The music director is graduate student in conducting Kyle Knox (below), who recently conducted Mark Adamo’s “Little Women” for the Madison Opera and who conducts ensembles at the UW-Madison and the Middleton Community Orchestra.

Kyle Knox 2

For even more background, visit:

http://www.music.wisc.edu/2016/02/12/university-opera-presents-transformations/

Here is a sample, a YouTube video of the “Hansel and Gretel” section of “Transformations”:


Classical music: On the eve of Opera in the Park, Madison Opera’s general director Kathryn Smith recaps the last season and previews the next.

July 23, 2015
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By Jacob Stockinger

Madison Opera’s Opera in the Park marks its 14th anniversary this Saturday night at 8 p.m. in Garner Park on Madison’s far west side.

The annual FREE concert of opera and Broadway favorites closes the company’s extraordinary 2014-15 season and provides an appetizing preview of the 2015-16 season that celebrates writers and their inspirations.

Typically, Opera in the Park attracts over 14,000 people every year.

Opera in Park 2012 crowd 1 James Gill

This year, Opera in the Park stars soprano Eleni Calenos, contralto Meredith Arwady, tenor Harold Meers and local bass-baritone Kyle Ketelsen, and features former Madison Opera Studio Artist Anna Laurenzo.

Here is a link to Kyle Ketelsen’s Q&A with The Ear:

https://welltempered.wordpress.com/2015/07/21/classical-music-local-opera-star-kyle-ketelsen-talks-about-returning-to-madison-operas-free-opera-in-the-park-this-saturday-night-and-why-he-continues-to-live-here/

Artistic Director John DeMain conducts the Madison Opera Chorus and Madison Symphony Orchestra. The evening will be hosted by Madison Opera’s General Director Kathryn Smith and by WKOW TV’s 27 News “Wake-Up Wisconsin” anchor Brandon Taylor.

Opera in Park 2012 stage

“I love Opera in the Park,” says Smith, in a prepared statement. “It is by far the most important performance Madison Opera gives. The magic combination of thousands of people sitting under the summer night sky and our singers and orchestra performing beautiful music on stage creates something truly inspiring. It is a testament to Madison’s love of music – and love of being outdoors – that we have the highest per capita attendance of any such concert in the country.”

The program for Opera in the Park 2015 includes arias and ensembles from Giacomo Puccini’s “La Bohème,” which opens the 2015-16 season in November; Mark Adamo’s “Little Women,” which will be performed in February; and Jacques Offenbach’s “The Tales of Hoffmann,” which will be performed in April.

The concert will also offer arias and ensembles from such classic operas as Antonin Dvorak‘s “Rusalka,” Charles Gounod’s “Faust,” Arrigo Boito‘s “Mefistofele” and Georg Frideric Handel‘s “Semele.” Broadway hits from “The Music Man,” “Guys and Dolls,” “Kiss Me, Kate” and “Wonderful Town” will round out the evening of music, which always includes one number conducted by the audience with light sticks.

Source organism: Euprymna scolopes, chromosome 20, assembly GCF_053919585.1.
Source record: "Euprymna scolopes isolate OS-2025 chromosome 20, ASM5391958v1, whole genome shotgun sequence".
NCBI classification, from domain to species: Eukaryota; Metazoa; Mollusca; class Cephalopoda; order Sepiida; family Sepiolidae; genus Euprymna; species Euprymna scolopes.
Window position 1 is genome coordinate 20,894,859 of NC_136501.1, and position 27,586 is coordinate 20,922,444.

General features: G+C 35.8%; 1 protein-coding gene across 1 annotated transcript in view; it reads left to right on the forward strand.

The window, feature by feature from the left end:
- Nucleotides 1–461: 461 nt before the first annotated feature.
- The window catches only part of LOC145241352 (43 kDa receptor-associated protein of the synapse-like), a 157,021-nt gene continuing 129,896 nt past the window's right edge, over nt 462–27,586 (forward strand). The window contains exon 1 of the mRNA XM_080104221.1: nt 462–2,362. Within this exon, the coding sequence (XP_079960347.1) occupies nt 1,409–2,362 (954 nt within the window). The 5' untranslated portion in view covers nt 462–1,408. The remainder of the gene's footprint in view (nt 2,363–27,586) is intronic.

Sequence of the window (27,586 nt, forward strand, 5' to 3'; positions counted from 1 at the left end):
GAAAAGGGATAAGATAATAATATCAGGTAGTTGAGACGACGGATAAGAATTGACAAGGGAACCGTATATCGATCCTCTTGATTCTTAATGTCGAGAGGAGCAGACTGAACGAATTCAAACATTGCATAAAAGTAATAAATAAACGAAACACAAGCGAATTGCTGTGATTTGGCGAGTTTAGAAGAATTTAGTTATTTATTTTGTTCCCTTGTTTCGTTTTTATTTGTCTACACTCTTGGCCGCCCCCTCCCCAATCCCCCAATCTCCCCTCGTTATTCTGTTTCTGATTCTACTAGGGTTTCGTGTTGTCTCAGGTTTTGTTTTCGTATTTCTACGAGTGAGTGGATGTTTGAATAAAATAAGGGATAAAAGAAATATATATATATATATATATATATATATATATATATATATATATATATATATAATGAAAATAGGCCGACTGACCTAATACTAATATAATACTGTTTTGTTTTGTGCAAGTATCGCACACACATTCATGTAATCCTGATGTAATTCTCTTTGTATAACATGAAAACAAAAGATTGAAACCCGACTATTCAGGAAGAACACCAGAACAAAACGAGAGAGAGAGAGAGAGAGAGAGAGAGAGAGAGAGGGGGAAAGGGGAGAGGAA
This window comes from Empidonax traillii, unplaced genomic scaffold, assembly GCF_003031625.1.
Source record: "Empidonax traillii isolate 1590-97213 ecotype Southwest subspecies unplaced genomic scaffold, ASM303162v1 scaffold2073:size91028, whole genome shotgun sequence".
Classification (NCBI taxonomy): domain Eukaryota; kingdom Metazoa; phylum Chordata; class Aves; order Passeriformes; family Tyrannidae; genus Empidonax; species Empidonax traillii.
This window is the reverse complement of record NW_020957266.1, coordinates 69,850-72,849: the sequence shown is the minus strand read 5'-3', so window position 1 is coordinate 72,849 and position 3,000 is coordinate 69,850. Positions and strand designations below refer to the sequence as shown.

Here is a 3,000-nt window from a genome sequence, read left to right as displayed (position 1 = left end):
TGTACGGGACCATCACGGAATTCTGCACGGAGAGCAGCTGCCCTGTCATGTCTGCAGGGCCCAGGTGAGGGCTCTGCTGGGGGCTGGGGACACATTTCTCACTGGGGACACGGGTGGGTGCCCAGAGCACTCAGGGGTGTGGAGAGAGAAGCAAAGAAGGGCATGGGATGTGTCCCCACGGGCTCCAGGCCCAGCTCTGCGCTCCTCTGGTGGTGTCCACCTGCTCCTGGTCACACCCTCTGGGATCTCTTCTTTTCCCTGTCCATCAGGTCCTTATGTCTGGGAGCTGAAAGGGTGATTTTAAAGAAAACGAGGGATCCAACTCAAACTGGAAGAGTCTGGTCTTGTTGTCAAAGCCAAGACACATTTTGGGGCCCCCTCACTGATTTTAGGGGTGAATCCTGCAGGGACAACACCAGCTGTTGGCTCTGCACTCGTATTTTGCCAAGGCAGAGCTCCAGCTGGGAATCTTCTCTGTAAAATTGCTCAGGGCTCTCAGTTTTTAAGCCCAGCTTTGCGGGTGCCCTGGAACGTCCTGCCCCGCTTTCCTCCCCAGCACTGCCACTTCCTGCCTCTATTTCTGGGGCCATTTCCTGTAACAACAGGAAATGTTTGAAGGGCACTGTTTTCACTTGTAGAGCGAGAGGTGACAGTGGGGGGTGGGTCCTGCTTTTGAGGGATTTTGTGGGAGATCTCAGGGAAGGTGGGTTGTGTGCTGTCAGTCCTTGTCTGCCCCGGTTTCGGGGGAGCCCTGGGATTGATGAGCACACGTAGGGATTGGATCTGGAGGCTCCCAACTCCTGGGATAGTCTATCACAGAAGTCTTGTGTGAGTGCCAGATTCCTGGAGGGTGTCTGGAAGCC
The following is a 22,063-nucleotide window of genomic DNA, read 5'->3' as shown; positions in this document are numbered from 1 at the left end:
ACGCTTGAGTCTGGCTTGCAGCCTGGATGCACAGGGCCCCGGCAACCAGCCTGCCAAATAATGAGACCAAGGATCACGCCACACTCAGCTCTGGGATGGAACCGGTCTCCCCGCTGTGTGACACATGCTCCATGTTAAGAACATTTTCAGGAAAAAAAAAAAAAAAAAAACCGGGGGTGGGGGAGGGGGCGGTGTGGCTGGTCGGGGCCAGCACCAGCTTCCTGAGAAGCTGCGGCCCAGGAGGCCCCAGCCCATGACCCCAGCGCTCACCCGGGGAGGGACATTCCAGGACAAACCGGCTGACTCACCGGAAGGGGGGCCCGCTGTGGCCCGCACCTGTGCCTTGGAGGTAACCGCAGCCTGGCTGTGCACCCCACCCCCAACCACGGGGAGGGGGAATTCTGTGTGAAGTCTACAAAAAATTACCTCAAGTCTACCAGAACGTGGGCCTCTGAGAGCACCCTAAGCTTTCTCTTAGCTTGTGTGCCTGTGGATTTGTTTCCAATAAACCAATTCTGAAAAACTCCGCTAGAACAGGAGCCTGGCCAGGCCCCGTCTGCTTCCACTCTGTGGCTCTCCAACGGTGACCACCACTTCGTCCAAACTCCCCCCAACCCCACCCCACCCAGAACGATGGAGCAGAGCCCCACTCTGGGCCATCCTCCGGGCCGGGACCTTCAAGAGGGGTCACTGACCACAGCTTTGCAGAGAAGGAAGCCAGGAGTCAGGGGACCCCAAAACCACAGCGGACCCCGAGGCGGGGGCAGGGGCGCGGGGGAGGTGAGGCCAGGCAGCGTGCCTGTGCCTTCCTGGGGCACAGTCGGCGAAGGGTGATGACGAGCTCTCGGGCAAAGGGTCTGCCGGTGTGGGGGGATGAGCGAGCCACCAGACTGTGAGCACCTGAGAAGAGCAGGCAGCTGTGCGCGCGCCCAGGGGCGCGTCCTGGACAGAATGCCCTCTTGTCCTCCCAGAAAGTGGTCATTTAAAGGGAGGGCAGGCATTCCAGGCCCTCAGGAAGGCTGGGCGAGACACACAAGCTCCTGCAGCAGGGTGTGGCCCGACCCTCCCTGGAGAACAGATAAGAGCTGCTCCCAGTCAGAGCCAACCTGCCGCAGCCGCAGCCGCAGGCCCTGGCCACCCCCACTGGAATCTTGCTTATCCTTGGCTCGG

Garner Park is located at 333 South Rosa Road, at the intersection of Mineral Point Road, west of Whitney Way. Parking is available in the CUNA Mutual Group and University Research Park lots. Attendees are encouraged to bring picnics, blankets and chairs. Alcohol is permitted, but not sold in the park.

On the day of the concert, Garner Park will open at 7 a.m. Audience members are not allowed to leave items in the park prior to this time. The rain date for Opera in the Park is Sunday, July 26, at 8 p.m.

Here are two links to help you find information about Opera in the Park.

For general information, go to:

http://www.madisonopera.org/performances-2014-2015/park/

And for more information about the cast, go to:

http://www.madisonopera.org/performances-2014-2015/park/cast/

For information about the next season, go to:

http://www.madisonopera.org/performances-2015-2016/

On the eve of the outdoor event, Kathryn Smith (below, in a photo by James Gill) – who is the general director of the Madison Opera – agreed to revisit the past season and talk about the upcoming season with The Ear.

Kathryn Smith Fly Rail Vertical Madison Opera

What kind of artistic and financial shape did the Madison Opera emerge from for the past season?

Our fiscal year doesn’t end until the end of August, but overall it has been a great year on all fronts. From the triumphant music of our first staged Fidelio (below, the prisoners’ chorus in a photo by James Gill) to the sold-out Sweeney Todd and the joyous The Barber of Seville, it was an immensely satisfying season.

Audience and critical response to each opera was strong, and often included some surprise that the individual enjoyed that particular show more than he or she had expected. It feels like we have proved in the past few seasons that we can produce consistently great opera across the spectrum. I am also encouraged by the new audiences we attract and the diversity of age range I see in our lobbies.